‘Postgrowth – strategies and challenges for change’

Milena Buchs

25th October, 5-6.30pm – Goldsmiths

Richard Hoggart Building 144

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This talk is a joint PERC-CUSP event and part of the PERC Speaker Series 2023/24.

The postgrowth perspective argues it is unlikely that the current climate and ecological emergencies can be tackled effectively without a transformation towards a postgrowth economy. The establishment of postgrowth economies would require fundamental changes, for instance of the capitalist economic system and associated policies, social practices and mentalities. However, how such a transformation can be accomplished remains unclear. This talk will discuss the strategies and challenges associated with such fundamental transformation.

First, this talk will review the strategies for change that the postgrowth movement and literature are advocating. Erik Olin Wright’s framework of symbiotic, interstitial and ruptural change is often referred to in these debates. The analysis of advocated strategies raises important questions regarding the roles of different actors such as the state, businesses and civil society in postgrowth transformation, and it demonstrates that further engagement with concepts such as power and hegemony are required.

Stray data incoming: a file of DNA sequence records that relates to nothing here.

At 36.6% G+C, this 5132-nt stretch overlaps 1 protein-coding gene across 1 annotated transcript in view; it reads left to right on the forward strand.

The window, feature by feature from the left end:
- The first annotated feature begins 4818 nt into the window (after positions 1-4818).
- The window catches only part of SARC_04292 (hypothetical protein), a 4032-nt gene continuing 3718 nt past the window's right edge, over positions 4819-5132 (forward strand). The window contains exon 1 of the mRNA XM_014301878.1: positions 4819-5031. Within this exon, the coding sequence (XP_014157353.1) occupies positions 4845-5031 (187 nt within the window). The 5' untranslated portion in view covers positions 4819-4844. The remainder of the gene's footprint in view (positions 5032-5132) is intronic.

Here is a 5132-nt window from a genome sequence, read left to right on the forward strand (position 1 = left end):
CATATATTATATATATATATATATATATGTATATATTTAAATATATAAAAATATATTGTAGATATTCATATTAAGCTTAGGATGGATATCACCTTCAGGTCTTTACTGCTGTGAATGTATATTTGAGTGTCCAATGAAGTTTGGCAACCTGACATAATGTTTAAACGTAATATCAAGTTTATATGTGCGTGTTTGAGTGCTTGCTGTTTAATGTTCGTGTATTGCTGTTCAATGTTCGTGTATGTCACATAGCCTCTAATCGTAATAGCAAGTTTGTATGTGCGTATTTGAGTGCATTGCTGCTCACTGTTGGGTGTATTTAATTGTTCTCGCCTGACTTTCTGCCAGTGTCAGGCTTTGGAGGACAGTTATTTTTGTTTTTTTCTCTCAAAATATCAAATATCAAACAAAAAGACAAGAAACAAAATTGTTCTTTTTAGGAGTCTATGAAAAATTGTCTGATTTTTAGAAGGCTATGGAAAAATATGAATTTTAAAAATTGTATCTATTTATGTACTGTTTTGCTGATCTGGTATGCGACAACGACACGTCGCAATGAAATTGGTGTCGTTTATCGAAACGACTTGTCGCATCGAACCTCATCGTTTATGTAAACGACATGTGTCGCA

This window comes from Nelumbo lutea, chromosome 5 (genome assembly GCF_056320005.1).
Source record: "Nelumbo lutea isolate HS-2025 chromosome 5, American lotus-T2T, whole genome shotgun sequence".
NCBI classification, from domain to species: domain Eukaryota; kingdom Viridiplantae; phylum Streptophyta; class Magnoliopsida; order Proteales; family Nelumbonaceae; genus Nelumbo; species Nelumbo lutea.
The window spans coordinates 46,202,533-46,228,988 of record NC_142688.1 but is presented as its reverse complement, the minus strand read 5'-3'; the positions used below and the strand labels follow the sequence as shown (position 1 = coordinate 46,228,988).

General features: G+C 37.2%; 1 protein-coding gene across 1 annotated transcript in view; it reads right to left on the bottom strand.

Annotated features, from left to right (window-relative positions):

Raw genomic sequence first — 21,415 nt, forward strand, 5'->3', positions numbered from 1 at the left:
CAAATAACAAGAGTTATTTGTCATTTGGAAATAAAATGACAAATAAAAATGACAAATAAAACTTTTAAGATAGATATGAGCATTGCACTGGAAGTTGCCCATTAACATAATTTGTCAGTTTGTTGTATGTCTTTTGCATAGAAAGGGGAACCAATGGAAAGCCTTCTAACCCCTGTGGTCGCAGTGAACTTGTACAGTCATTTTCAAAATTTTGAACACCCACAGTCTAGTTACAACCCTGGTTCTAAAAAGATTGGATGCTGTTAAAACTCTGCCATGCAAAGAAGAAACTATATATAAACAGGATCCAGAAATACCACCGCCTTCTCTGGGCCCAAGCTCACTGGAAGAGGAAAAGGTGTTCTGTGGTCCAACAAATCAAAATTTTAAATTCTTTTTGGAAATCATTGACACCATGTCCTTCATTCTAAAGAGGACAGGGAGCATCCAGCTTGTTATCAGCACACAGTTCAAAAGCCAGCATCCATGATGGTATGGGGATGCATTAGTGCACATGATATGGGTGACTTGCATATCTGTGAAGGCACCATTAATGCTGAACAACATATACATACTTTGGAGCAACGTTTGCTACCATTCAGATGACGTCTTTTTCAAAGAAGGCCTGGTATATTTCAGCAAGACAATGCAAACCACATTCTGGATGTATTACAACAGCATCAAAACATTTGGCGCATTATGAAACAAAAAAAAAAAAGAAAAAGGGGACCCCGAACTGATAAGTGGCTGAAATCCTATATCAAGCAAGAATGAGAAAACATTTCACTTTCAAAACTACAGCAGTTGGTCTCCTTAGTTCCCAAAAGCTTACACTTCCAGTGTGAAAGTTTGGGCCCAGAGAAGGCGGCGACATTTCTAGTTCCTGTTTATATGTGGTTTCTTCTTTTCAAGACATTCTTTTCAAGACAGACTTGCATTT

Second, this talk will analyse main drivers and barriers to postgrowth transformation experienced by some emerging ‘postgrowth initiatives’ in the global north, including wellbeing economy governments and doughnut economics initiatives. This analysis will build on previous and ongoing empirical research, including in our Horizon Europe project “Towards an economy for sustainable wellbeing”. This talk end by summarising key open questions for ongoing postgrowth research, strategy and practice.

Milena Buchs is Professor of Sustainable Welfare at the University of Leeds and Co-Investigator in the Horizon Europe Project ‘ToBe Towards a sustainable wellbeing economy‘ and PI of the EU Marie Sklodowska-Curie Fellowship ShaRe (Fellow: Dr Diana Ivanova) which investigates the role of sharing within and between households for carbon reduction. Her research seeks to contribute to making carbon reduction more equitable and wellbeing-enhancing while also being most effective in environmental terms.